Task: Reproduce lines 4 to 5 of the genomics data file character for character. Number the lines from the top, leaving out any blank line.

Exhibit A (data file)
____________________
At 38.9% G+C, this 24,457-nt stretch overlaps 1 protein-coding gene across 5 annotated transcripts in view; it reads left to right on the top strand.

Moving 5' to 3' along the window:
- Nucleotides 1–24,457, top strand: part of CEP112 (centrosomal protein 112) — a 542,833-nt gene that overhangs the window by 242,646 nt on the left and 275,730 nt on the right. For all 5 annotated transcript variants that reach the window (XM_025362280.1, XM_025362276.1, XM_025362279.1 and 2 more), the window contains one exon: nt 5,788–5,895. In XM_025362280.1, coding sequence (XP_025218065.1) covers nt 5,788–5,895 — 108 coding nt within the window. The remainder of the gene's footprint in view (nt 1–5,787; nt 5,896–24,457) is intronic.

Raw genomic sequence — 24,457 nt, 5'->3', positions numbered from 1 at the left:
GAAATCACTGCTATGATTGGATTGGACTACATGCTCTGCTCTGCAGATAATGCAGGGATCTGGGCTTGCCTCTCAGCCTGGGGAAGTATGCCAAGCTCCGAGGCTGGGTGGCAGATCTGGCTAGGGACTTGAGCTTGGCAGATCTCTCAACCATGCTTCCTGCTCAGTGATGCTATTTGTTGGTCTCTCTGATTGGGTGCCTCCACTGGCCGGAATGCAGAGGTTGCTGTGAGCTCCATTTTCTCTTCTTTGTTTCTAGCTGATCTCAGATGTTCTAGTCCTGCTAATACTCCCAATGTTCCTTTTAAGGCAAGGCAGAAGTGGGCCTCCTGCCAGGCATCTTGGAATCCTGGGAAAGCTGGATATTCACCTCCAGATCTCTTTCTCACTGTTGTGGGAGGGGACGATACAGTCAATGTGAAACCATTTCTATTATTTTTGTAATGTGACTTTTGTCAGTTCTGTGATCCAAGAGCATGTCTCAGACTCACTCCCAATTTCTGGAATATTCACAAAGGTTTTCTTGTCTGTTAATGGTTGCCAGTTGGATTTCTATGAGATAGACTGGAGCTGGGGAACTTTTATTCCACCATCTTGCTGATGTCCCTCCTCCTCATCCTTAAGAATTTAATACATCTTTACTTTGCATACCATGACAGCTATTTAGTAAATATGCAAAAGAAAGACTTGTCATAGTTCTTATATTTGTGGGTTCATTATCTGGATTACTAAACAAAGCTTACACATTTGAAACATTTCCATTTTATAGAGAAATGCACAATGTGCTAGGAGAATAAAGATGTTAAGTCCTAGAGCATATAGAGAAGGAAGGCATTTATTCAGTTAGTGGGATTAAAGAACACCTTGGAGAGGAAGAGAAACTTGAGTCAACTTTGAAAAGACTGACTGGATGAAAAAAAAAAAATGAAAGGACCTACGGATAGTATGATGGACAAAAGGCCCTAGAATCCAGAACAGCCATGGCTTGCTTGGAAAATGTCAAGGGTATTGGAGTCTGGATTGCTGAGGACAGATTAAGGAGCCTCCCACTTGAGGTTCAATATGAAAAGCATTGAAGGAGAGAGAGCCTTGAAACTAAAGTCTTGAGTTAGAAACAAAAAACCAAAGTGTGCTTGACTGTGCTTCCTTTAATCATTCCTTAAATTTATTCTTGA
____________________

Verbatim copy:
Raw genomic sequence — 24,457 nt, 5'->3', positions numbered from 1 at the left:
GAAATCACTGCTATGATTGGATTGGACTACATGCTCTGCTCTGCAGATAATGCAGGGATCTGGGCTTGCCTCTCAGCCTGGGGAAGTATGCCAAGCTCCGAGGCTGGGTGGCAGATCTGGCTAGGGACTTGAGCTTGGCAGATCTCTCAACCATGCTTCCTGCTCAGTGATGCTATTTGTTGGTCTCTCTGATTGGGTGCCTCCACTGGCCGGAATGCAGAGGTTGCTGTGAGCTCCATTTTCTCTTCTTTGTTTCTAGCTGATCTCAGATGTTCTAGTCCTGCTAATACTCCCAATGTTCCTTTTAAGGCAAGGCAGAAGTGGGCCTCCTGCCAGGCATCTTGGAATCCTGGGAAAGCTGGATATTCACCTCCAGATCTCTTTCTCACTGTTGTGGGAGGGGACGATACAGTCAATGTGAAACCATTTCTATTATTTTTGTAATGTGACTTTTGTCAGTTCTGTGATCCAAGAGCATGTCTCAGACTCACTCCCAATTTCTGGAATATTCACAAAGGTTTTCTTGTCTGTTAATGGTTGCCAGTTGGATTTCTATGAGATAGACTGGAGCTGGGGAACTTTTATTCCACCATCTTGCTGATGTCCCTCCTCCTCATCCTTAAGAATTTAATACATCTTTACTTTGCATACCATGACAGCTATTTAGTAAATATGCAAAAGAAAGACTTGTCATAGTTCTTATATTTGTGGGTTCATTATCTGGATTACTAAACAAAGCTTACACATTTGAAACATTTCCATTTTATAGAGAAATGCACAATGTGCTAGGAGAATAAAGATGTTAAGTCCTAGAGCATATAGAGAAGGAAGGCATTTATTCAGTTAGTGGGATTAAAGAACACCTTGGAGAGGAAGAGAAACTTGAGTCAACTTTGAAAAGACTGACTGGATGAAAAAAAAAAAATGAAAGGACCTACGGATAGTATGATGGACAAAAGGCCCTAGAATCCAGAACAGCCATGGCTTGCTTGGAAAATGTCAAGGGTATTGGAGTCTGGATTGCTGAGGACAGATTAAGGAGCCTCCCACTTGAGGTTCAATATGAAAAGCATTGAAGGAGAGAGAGCCTTGAAACTAAAGTCTTGAGTTAGAAACAAAAAACCAAAGTGTGCTTGACTGTGCTTCCTTTAATCATTCCTTAAATTTATTCTTGA